Last week during SMX Munich (Search Marketing Expo), Google Webmaster Trends analyst Zineb Ait Bahajji said that Google’s upcoming “mobile-friendly” algorithm update on April 21st will have more of an impact than both Panda and Penguin

[1]. Considering the huge impact of Panda and Penguin, this is a big deal. Here are some common mobile missteps that can negatively affect your rankings:


  • Blocked JavaScript, CSS and image files
  • Unplayable content
  • Faulty redirects
  • Mobile-only 404s
  • App download interstitials
  • Irrelevant cross-links
  • Slow mobile pages




Will any of these impact you? Let’s review each one by one.


Blocked JavaScript and CSS


Blocked JavaScript, CSS and image files are generally caused by a robots.txt issue [2]. Robots.txt is a special file on your website which defines which resources are indexable by Google and thereby how Googlebot interprets your page. If Google cannot access critical JavaScript and/or CSS, it will assume it’s equally unusable by users and your website’s rankings will suffer. And if the issue is more than Googlebot-deep, your users and thereby your bottom line will suffer as well.


Unplayable Content


Unplayable content refers to videos or other content that cannot be played on mobile devices, such as Flash video or license-constrained media. Not only are these frustrating for users, but Google will penalize you for poor mobile experience.


A great alternative to Flash, or other proprietary video formats, is using HTML5 video like YouTube, Vimeo or directly embedded webm file. The benefit ismeeting Google’s content accessibility requirement and extending viewership to privacy-conscious users who might block Flash and similar proprietary technologies.


Privacy protip: Use HTTPS (SSL/TLS) to secure your users’ sessions. HTTPS encrypts your users’ sessions such that the delivered content is authenticated and resistant to malicious modification. Security and privacy conscious users will give a thumbs up, and it might be required for HIPAA compliance. Google considers it a ranking factor, too [2].


Another Privacy Protip:  Instead of using normal to embed videos, use Your users get the exact same experience, but without the annoying third-party tracking cookie from Google / YouTube, which is good practice for practices with a worldwide user base where cookie laws are stricter than in the United States.


Faulty Redirects


Faulty redirects can cause usability issues where two versions of your website are not properly redirected. For instance, redirecting to is OK. But the page on, redirecting to the mobile homepage,, is bound to frustrate your users and makes your website difficult to navigate [3].


Mobile-only 404s


Mobile-only 404s can cause issues as well. For example, if a corresponding page does not exist on the mobile-redirected version of the same site, then a hard 404 will result. That would generally mean the destination page would be dropped from Google’s index and no longer display for mobile searches. For example, if the user requests, but does not exist, then you get a 404 [4].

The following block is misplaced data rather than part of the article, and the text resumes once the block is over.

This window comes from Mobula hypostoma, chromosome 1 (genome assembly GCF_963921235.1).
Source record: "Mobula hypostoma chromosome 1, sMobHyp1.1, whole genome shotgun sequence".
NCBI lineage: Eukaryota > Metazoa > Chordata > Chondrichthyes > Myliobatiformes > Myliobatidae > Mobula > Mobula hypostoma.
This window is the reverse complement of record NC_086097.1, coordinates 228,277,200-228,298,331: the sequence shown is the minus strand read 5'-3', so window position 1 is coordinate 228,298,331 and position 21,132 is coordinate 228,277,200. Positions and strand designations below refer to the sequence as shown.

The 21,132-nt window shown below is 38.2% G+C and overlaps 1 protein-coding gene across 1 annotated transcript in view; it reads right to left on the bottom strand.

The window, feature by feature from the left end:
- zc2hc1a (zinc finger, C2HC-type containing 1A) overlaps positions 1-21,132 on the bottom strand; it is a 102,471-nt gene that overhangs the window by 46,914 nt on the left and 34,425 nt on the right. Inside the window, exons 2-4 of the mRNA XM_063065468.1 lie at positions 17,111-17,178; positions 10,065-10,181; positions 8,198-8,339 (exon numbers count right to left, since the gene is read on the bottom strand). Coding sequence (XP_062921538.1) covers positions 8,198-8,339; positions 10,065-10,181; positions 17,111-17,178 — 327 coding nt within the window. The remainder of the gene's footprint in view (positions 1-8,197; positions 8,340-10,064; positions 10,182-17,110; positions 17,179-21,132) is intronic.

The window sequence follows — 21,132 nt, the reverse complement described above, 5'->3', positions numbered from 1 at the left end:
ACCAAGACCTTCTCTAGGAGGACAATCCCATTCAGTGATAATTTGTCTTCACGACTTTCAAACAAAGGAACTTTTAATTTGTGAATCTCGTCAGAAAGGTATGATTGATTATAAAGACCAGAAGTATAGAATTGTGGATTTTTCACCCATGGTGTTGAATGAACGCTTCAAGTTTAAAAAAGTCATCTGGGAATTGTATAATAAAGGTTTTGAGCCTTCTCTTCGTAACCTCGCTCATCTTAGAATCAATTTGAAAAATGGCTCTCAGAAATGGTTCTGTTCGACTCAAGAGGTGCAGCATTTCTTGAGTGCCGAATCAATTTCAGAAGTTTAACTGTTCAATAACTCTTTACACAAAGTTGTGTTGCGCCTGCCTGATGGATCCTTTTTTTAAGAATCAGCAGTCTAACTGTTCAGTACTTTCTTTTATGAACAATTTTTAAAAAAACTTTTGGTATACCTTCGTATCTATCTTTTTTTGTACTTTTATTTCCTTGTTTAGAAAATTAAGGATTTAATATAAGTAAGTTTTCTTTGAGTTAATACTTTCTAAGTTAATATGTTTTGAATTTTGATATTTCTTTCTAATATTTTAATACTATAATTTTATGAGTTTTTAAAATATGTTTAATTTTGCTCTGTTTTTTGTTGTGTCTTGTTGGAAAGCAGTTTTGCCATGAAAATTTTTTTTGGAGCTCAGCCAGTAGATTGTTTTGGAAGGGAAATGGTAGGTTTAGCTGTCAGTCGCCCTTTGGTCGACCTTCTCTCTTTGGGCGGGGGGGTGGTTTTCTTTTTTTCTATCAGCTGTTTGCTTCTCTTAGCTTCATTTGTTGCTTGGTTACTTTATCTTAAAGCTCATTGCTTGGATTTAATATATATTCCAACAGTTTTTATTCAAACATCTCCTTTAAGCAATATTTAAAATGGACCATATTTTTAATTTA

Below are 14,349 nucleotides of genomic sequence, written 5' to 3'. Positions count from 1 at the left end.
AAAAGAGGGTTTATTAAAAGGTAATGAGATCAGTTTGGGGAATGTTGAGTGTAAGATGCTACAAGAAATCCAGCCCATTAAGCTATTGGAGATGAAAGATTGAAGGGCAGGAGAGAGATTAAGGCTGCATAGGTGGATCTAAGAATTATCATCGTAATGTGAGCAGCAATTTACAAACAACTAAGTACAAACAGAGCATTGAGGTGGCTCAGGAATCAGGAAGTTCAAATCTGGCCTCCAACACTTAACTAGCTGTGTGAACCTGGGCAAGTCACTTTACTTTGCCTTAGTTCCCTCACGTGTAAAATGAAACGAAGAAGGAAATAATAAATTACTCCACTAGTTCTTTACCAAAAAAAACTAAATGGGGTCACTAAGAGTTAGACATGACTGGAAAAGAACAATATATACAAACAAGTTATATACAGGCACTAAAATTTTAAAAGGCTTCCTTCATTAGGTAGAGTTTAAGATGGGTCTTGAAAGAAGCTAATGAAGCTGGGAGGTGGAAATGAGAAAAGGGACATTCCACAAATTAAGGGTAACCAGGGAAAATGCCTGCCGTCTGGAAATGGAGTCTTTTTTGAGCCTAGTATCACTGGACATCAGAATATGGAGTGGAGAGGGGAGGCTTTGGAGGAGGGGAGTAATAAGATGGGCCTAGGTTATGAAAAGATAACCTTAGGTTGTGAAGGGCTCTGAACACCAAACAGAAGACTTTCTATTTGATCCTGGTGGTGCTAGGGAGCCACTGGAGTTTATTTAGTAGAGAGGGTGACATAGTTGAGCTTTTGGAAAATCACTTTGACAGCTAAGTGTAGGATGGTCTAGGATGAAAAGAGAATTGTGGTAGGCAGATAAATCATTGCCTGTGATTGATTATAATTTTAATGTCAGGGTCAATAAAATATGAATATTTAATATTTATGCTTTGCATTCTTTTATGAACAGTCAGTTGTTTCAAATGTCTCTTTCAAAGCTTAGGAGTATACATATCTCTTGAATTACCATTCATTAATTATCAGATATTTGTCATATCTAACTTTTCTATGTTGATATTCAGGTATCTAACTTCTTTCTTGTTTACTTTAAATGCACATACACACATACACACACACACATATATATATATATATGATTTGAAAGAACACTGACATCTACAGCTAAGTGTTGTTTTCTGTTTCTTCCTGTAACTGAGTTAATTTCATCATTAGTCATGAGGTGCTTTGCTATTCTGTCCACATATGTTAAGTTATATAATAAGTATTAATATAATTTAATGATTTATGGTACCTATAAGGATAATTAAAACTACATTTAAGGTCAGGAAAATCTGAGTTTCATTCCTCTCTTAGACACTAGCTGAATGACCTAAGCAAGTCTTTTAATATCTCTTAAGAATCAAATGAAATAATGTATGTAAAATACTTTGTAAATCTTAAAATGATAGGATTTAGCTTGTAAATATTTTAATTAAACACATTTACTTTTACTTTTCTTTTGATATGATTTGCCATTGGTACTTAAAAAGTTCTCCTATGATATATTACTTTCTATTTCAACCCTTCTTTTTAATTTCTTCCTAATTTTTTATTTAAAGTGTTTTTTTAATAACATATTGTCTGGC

App Download Interstitials


“App download interstitials” are large banners that take up a significant portion of the page and tell you to download their app before you can continue. Don’t you love it when you go to a page, see the content for a split second, and then a second later, get a large ad about their app that takes up 95% of the screen? Yeah, no one else loves it either. So if you’re currently doing that, stop it. Your SEO or CRO web team should have spotted this issue by your extraordinarily high bounce rate, but in case they haven’t, trust us – it’s a terrible practice and almost universally hated by users [5].


Irrelevant Cross-Links


Irrelevant cross-links are fairly simple to find and fix with a quick internal link audit. Cross links are when a page on a desktop-optimized version links to a mobile version or vice versa. The same also applies to HTTP and HTTPS versions of a site.


Whereas redirection occurs at the web server level, cross-links are a result of poor link practice [6]. For example, using absolute links can cause this issue. Absolute links are links that include the fully-qualified domain name as well as the page, e.g. and “/contact-us”. If we had two different versions of our page for mobile and desktop, then we could cause an issue by putting a link to on the desktop site, or on the mobile version. Using relative links fixes this issue seamlessly, e.g. “/contact-us” instead of the full path. This way, whether you’re on (which doesn’t exist) or, you still directed to the right resource.
Similar issues can be caused with HTTPS. If you don’t have HTTPS forced for all URLs, if you miss a single HTTP absolute link, you can nullify the HTTPS session and accidentally cross-link your user to the HTTP / insecure version of your website. That’s why it’s always a good idea to use server directives to force HTTPS and relative links where possible.


Slow Mobile Pages


Slow mobile pages are also an issue [7], especially since mobile data tends to be slower than WiFi. Depending on your platform, speeding up your website might be as simple as installing a couple plugins, or it might be a massive undertaking. Ideally, your mobile page should render in one second or under. While that’s a tall order for some sites, it’s a goal to work toward.


The bottom line is that mobile makes up approximately half of the user market, so the days of mobile friendliness being a luxury are gone. Mobile is a must. Can you afford to lose half of your website visitors?


If this is all Greek to you, send this link to your SEO or web developer. If it takes them by surprise, it might be time to “make a change”.


We want to hear from you! Are you prepared for the algorithm update? Let us know in the comments.